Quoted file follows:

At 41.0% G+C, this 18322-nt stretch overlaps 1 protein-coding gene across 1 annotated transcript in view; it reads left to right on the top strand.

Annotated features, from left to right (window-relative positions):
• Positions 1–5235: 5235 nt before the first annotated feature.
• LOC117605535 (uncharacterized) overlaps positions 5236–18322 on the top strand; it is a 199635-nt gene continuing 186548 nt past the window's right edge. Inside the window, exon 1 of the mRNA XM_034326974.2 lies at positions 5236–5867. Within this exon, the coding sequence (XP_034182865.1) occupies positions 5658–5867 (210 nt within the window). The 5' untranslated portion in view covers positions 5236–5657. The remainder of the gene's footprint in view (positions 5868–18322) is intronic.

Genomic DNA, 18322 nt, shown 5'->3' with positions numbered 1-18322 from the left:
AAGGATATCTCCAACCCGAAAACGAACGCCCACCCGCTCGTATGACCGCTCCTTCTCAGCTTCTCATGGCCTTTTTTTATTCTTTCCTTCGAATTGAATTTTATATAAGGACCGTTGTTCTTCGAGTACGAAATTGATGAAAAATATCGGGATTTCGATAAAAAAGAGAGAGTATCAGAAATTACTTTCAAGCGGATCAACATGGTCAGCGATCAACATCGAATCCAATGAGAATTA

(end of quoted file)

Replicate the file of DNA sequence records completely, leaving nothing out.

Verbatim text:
At 41.0% G+C, this 18322-nt stretch overlaps 1 protein-coding gene across 1 annotated transcript in view; it reads left to right on the top strand.

Annotated features, from left to right (window-relative positions):
• Positions 1–5235: 5235 nt before the first annotated feature.
• LOC117605535 (uncharacterized) overlaps positions 5236–18322 on the top strand; it is a 199635-nt gene continuing 186548 nt past the window's right edge. Inside the window, exon 1 of the mRNA XM_034326974.2 lies at positions 5236–5867. Within this exon, the coding sequence (XP_034182865.1) occupies positions 5658–5867 (210 nt within the window). The 5' untranslated portion in view covers positions 5236–5657. The remainder of the gene's footprint in view (positions 5868–18322) is intronic.

Genomic DNA, 18322 nt, shown 5'->3' with positions numbered 1-18322 from the left:
AAGGATATCTCCAACCCGAAAACGAACGCCCACCCGCTCGTATGACCGCTCCTTCTCAGCTTCTCATGGCCTTTTTTTATTCTTTCCTTCGAATTGAATTTTATATAAGGACCGTTGTTCTTCGAGTACGAAATTGATGAAAAATATCGGGATTTCGATAAAAAAGAGAGAGTATCAGAAATTACTTTCAAGCGGATCAACATGGTCAGCGATCAACATCGAATCCAATGAGAATTA